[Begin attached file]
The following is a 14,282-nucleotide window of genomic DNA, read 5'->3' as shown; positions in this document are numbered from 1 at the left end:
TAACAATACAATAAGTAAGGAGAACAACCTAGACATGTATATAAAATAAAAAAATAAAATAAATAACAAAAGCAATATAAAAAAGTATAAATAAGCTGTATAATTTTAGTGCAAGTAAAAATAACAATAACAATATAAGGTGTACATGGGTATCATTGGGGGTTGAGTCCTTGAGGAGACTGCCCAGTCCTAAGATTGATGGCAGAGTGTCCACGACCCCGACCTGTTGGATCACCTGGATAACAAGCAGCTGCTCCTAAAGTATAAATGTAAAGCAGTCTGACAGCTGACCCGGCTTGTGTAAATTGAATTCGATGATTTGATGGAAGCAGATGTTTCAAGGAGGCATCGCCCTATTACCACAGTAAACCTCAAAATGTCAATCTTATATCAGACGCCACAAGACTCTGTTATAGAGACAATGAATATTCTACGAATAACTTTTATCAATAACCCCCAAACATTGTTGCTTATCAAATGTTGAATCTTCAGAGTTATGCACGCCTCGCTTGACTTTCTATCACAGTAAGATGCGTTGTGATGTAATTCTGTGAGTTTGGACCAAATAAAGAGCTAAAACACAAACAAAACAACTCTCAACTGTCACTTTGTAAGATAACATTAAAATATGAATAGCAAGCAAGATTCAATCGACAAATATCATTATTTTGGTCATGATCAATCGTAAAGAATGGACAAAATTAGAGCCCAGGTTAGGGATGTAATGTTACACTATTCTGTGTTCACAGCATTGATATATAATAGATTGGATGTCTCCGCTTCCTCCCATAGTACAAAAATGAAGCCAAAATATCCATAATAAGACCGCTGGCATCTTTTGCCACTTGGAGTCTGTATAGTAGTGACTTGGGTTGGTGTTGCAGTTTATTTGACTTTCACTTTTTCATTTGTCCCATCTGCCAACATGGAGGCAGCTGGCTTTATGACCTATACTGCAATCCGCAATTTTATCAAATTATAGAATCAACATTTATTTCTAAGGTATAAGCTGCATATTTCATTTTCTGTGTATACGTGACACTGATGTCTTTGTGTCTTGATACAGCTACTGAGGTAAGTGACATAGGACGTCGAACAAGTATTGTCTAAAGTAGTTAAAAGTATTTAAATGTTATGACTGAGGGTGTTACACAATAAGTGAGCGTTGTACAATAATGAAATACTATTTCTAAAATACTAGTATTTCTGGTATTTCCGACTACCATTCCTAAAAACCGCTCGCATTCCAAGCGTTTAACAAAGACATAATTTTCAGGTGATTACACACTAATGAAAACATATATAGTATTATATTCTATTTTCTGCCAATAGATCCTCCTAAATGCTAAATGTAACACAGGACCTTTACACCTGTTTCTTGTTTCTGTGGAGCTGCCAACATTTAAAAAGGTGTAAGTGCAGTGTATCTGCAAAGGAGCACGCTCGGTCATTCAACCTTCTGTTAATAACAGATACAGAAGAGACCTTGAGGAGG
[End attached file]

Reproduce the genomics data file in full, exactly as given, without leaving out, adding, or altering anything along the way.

The following is a 14,282-nucleotide window of genomic DNA, read 5'->3' as shown; positions in this document are numbered from 1 at the left end:
TAACAATACAATAAGTAAGGAGAACAACCTAGACATGTATATAAAATAAAAAAATAAAATAAATAACAAAAGCAATATAAAAAAGTATAAATAAGCTGTATAATTTTAGTGCAAGTAAAAATAACAATAACAATATAAGGTGTACATGGGTATCATTGGGGGTTGAGTCCTTGAGGAGACTGCCCAGTCCTAAGATTGATGGCAGAGTGTCCACGACCCCGACCTGTTGGATCACCTGGATAACAAGCAGCTGCTCCTAAAGTATAAATGTAAAGCAGTCTGACAGCTGACCCGGCTTGTGTAAATTGAATTCGATGATTTGATGGAAGCAGATGTTTCAAGGAGGCATCGCCCTATTACCACAGTAAACCTCAAAATGTCAATCTTATATCAGACGCCACAAGACTCTGTTATAGAGACAATGAATATTCTACGAATAACTTTTATCAATAACCCCCAAACATTGTTGCTTATCAAATGTTGAATCTTCAGAGTTATGCACGCCTCGCTTGACTTTCTATCACAGTAAGATGCGTTGTGATGTAATTCTGTGAGTTTGGACCAAATAAAGAGCTAAAACACAAACAAAACAACTCTCAACTGTCACTTTGTAAGATAACATTAAAATATGAATAGCAAGCAAGATTCAATCGACAAATATCATTATTTTGGTCATGATCAATCGTAAAGAATGGACAAAATTAGAGCCCAGGTTAGGGATGTAATGTTACACTATTCTGTGTTCACAGCATTGATATATAATAGATTGGATGTCTCCGCTTCCTCCCATAGTACAAAAATGAAGCCAAAATATCCATAATAAGACCGCTGGCATCTTTTGCCACTTGGAGTCTGTATAGTAGTGACTTGGGTTGGTGTTGCAGTTTATTTGACTTTCACTTTTTCATTTGTCCCATCTGCCAACATGGAGGCAGCTGGCTTTATGACCTATACTGCAATCCGCAATTTTATCAAATTATAGAATCAACATTTATTTCTAAGGTATAAGCTGCATATTTCATTTTCTGTGTATACGTGACACTGATGTCTTTGTGTCTTGATACAGCTACTGAGGTAAGTGACATAGGACGTCGAACAAGTATTGTCTAAAGTAGTTAAAAGTATTTAAATGTTATGACTGAGGGTGTTACACAATAAGTGAGCGTTGTACAATAATGAAATACTATTTCTAAAATACTAGTATTTCTGGTATTTCCGACTACCATTCCTAAAAACCGCTCGCATTCCAAGCGTTTAACAAAGACATAATTTTCAGGTGATTACACACTAATGAAAACATATATAGTATTATATTCTATTTTCTGCCAATAGATCCTCCTAAATGCTAAATGTAACACAGGACCTTTACACCTGTTTCTTGTTTCTGTGGAGCTGCCAACATTTAAAAAGGTGTAAGTGCAGTGTATCTGCAAAGGAGCACGCTCGGTCATTCAACCTTCTGTTAATAACAGATACAGAAGAGACCTTGAGGAGG